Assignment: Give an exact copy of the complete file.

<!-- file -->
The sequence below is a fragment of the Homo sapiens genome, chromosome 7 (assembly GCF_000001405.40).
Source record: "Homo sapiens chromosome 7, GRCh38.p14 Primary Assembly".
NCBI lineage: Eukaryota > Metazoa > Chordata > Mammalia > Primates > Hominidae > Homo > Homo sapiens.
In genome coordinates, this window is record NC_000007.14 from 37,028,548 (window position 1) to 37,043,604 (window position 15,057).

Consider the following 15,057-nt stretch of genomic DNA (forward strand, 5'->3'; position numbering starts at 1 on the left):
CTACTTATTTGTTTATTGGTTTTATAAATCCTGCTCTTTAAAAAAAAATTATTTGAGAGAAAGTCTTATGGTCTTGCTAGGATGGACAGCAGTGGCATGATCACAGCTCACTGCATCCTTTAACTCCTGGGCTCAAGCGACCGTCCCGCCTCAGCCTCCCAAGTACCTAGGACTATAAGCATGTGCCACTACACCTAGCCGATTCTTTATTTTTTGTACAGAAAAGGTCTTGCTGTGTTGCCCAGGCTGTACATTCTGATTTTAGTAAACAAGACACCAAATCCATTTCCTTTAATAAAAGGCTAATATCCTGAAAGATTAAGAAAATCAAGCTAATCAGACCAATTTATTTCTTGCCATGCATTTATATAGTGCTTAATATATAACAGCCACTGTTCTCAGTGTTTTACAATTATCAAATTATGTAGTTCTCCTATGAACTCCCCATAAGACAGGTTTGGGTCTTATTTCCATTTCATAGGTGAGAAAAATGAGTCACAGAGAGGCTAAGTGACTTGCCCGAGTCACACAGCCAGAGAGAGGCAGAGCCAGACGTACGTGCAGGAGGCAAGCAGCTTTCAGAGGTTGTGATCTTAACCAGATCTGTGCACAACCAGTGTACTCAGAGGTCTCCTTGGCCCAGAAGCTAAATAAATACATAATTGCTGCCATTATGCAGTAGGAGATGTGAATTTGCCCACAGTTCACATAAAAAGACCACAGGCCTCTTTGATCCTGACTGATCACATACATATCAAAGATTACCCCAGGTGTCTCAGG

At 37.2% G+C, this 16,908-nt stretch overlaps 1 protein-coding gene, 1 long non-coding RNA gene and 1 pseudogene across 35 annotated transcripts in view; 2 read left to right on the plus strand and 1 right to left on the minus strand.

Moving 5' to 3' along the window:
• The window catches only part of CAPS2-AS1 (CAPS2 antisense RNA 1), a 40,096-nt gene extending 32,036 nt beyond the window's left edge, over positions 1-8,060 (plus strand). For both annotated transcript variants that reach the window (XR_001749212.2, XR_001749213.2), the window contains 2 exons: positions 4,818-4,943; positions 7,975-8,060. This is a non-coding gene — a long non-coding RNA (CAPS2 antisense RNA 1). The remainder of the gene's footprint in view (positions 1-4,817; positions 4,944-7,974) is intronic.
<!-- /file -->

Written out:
The sequence below is a fragment of the Homo sapiens genome, chromosome 7 (assembly GCF_000001405.40).
Source record: "Homo sapiens chromosome 7, GRCh38.p14 Primary Assembly".
NCBI lineage: Eukaryota > Metazoa > Chordata > Mammalia > Primates > Hominidae > Homo > Homo sapiens.
In genome coordinates, this window is record NC_000007.14 from 37,028,548 (window position 1) to 37,043,604 (window position 15,057).

Consider the following 15,057-nt stretch of genomic DNA (forward strand, 5'->3'; position numbering starts at 1 on the left):
CTACTTATTTGTTTATTGGTTTTATAAATCCTGCTCTTTAAAAAAAAATTATTTGAGAGAAAGTCTTATGGTCTTGCTAGGATGGACAGCAGTGGCATGATCACAGCTCACTGCATCCTTTAACTCCTGGGCTCAAGCGACCGTCCCGCCTCAGCCTCCCAAGTACCTAGGACTATAAGCATGTGCCACTACACCTAGCCGATTCTTTATTTTTTGTACAGAAAAGGTCTTGCTGTGTTGCCCAGGCTGTACATTCTGATTTTAGTAAACAAGACACCAAATCCATTTCCTTTAATAAAAGGCTAATATCCTGAAAGATTAAGAAAATCAAGCTAATCAGACCAATTTATTTCTTGCCATGCATTTATATAGTGCTTAATATATAACAGCCACTGTTCTCAGTGTTTTACAATTATCAAATTATGTAGTTCTCCTATGAACTCCCCATAAGACAGGTTTGGGTCTTATTTCCATTTCATAGGTGAGAAAAATGAGTCACAGAGAGGCTAAGTGACTTGCCCGAGTCACACAGCCAGAGAGAGGCAGAGCCAGACGTACGTGCAGGAGGCAAGCAGCTTTCAGAGGTTGTGATCTTAACCAGATCTGTGCACAACCAGTGTACTCAGAGGTCTCCTTGGCCCAGAAGCTAAATAAATACATAATTGCTGCCATTATGCAGTAGGAGATGTGAATTTGCCCACAGTTCACATAAAAAGACCACAGGCCTCTTTGATCCTGACTGATCACATACATATCAAAGATTACCCCAGGTGTCTCAGG

At 37.2% G+C, this 16,908-nt stretch overlaps 1 protein-coding gene, 1 long non-coding RNA gene and 1 pseudogene across 35 annotated transcripts in view; 2 read left to right on the plus strand and 1 right to left on the minus strand.

Moving 5' to 3' along the window:
• The window catches only part of CAPS2-AS1 (CAPS2 antisense RNA 1), a 40,096-nt gene extending 32,036 nt beyond the window's left edge, over positions 1-8,060 (plus strand). For both annotated transcript variants that reach the window (XR_001749212.2, XR_001749213.2), the window contains 2 exons: positions 4,818-4,943; positions 7,975-8,060. This is a non-coding gene — a long non-coding RNA (CAPS2 antisense RNA 1). The remainder of the gene's footprint in view (positions 1-4,817; positions 4,944-7,974) is intronic.